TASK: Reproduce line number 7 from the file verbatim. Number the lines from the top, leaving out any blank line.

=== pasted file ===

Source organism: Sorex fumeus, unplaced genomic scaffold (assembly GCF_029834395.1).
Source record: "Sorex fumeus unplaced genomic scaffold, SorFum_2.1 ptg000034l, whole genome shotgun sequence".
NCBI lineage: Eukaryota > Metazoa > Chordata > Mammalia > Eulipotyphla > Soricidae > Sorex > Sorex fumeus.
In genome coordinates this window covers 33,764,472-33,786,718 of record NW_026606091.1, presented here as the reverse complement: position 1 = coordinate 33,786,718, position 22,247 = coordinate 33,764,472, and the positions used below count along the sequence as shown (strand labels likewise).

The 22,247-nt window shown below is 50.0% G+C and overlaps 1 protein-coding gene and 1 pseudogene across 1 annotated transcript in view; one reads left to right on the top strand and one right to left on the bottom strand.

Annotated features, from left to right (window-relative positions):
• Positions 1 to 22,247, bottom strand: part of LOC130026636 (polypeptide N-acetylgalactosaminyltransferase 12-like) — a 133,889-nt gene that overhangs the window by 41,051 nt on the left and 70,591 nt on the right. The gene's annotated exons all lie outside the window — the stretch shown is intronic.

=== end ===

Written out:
• Positions 1 to 22,247, bottom strand: part of LOC130026636 (polypeptide N-acetylgalactosaminyltransferase 12-like) — a 133,889-nt gene that overhangs the window by 41,051 nt on the left and 70,591 nt on the right. The gene's annotated exons all lie outside the window — the stretch shown is intronic.